Insight on Immigration Updates

H-1B Filing Season to Begin April 2, 2018 - Lottery is Anticipated

Employers are reminded to identify new candidates who will require new H-1B sponsorship as soon as possible to ensure that these applications are accepted for processing. April 2, 2018 is the first date that an employer is able to file and have an H-1B petition received on behalf of a foreign national who has not possessed H-1B status before. Employees with approved H-1B petitions will be able to begin work in that status on October 1, 2018. This year all new H-1B applications must be received by USCIS between April 2nd and April 6th.

The H-1B is a frequently used temporary work visa for professional positions. Generally, there are only 65,000 H-1B visas available per fiscal year. There are an additional 20,000 H-1B visas available for candidates with a Master's Degree or higher from a US university. If USCIS receives more than enough petitions in the first five days of processing, there will be computer generated random selection process to choose which H-1B petitions will be accepted for processing. In 2017, USCIS received over 236,000 applications in the first five days of processing and a lottery was held to select the 65,000 H-1B visas and the additional 20,000 H-1B Master's Degree visas. It is anticipated that a lottery will occur in 2018 as well.

While there have been numerous reports regarding proposed new H-1B regulations and changes President Trump’s administration and Congress would like to implement, there have not been any changes to the H-1B program at this time. Significant changes to the H-1B program would take a new law or regulations, and we believe neither of these is likely before October 1, 2018. 

Foreign nationals who work for a non-profit research organization, an institution of higher education, or work furthering the purposes of either of these, or who have used a cap subject H-1B in the past six years, are exempt from the H-1B quota. For more information on H-1Bs, see the Clark Hill website.

DHS Must Follow the International Entrepreneur Work Rule

The International Entrepreneur Rule (IER), with an effective date of July 17, 2017, permits foreign entrepreneurs to travel to or stay in the United States to grow new businesses.  Less than a week before the IER was scheduled to take effect, the Department of Homeland Security (DHS) published a Federal Register notice announcing that its implementation would be significantly delayed and suggesting that it ultimately intends to rescind the IER.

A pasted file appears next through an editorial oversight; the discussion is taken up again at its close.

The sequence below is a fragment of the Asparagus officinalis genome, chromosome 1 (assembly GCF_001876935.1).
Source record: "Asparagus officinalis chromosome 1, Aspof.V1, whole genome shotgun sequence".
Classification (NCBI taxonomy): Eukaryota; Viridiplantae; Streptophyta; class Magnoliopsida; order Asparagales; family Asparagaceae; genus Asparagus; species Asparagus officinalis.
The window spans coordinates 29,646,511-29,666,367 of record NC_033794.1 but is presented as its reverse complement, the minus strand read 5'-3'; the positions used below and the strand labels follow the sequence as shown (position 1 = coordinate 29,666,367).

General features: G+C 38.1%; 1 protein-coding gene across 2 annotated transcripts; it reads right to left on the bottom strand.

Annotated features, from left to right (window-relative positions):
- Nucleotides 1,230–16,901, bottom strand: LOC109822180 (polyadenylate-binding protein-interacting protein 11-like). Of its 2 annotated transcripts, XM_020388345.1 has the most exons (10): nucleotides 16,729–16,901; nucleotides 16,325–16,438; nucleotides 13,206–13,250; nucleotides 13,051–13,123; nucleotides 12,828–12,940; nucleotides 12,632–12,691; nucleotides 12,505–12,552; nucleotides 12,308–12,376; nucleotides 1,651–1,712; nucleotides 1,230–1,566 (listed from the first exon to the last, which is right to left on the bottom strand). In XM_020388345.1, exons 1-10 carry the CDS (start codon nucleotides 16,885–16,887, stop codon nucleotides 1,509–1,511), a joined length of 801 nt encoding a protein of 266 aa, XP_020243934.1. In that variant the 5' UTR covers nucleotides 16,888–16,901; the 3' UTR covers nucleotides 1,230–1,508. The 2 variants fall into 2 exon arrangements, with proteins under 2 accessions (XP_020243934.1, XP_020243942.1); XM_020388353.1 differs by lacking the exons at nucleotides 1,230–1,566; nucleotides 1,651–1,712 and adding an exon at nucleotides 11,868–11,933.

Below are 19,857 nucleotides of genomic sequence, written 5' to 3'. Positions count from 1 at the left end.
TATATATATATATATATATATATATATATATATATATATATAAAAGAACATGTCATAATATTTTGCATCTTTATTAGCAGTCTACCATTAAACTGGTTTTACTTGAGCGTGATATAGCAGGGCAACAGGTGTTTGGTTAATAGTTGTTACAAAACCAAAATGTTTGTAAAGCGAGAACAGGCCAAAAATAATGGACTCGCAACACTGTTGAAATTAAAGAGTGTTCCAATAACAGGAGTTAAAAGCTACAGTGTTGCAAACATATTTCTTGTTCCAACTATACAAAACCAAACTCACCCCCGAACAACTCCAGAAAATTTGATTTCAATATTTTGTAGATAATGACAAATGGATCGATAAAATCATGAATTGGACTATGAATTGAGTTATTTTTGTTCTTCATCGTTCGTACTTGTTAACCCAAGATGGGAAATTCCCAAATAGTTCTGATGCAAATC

The IER was promulgated to provide a path for international entrepreneurs to obtain permission to be “paroled” into the US and receive temporary work authorization for a startup business.  Unable to otherwise travel to or work in the U.S. due to ineligibility for existing visa categories or numerical caps, these prospective entrepreneurs are being forced to move their businesses and accompanying jobs elsewhere.

The American Immigration Council filed a lawsuit against DHS, National Venture Capital Association v. Duke,  alleging that DHS failed to comply with the existing regulation processes and seeking to compel DHS to implement the IER and to begin accepting and adjudicating parole applications from international entrepreneurs.  On December 1, 2017, the court granted summary judgment for the Plaintiffs and vacated the postponement rule and refused to consider any further delay of the IER’s implementation.

On December 14, 2017, USCIS announced that it will begin accepting applications pursuant to the IRE.  However, “[w]hile DHS implements the IER, DHS will proceed with issuing a notice of proposed rulemaking (NPRM) seeking to remove the Jan[uary] 17, 2017, IER.  DHS is in the final stages of drafting the NPRM.” Id. For more on this category see the Clark Hill website.

The Department of State (DOS) Reports Technical Issues with Visa Processing System

As of December 6, 2017, DOS acknowledged worldwide visa processing delays and confirmed that the Bureau of Consular Affairs is in the process of resolving these technical problems with the visa processing system.  Although processing has not been fully restored, they noted that some progress has already been made.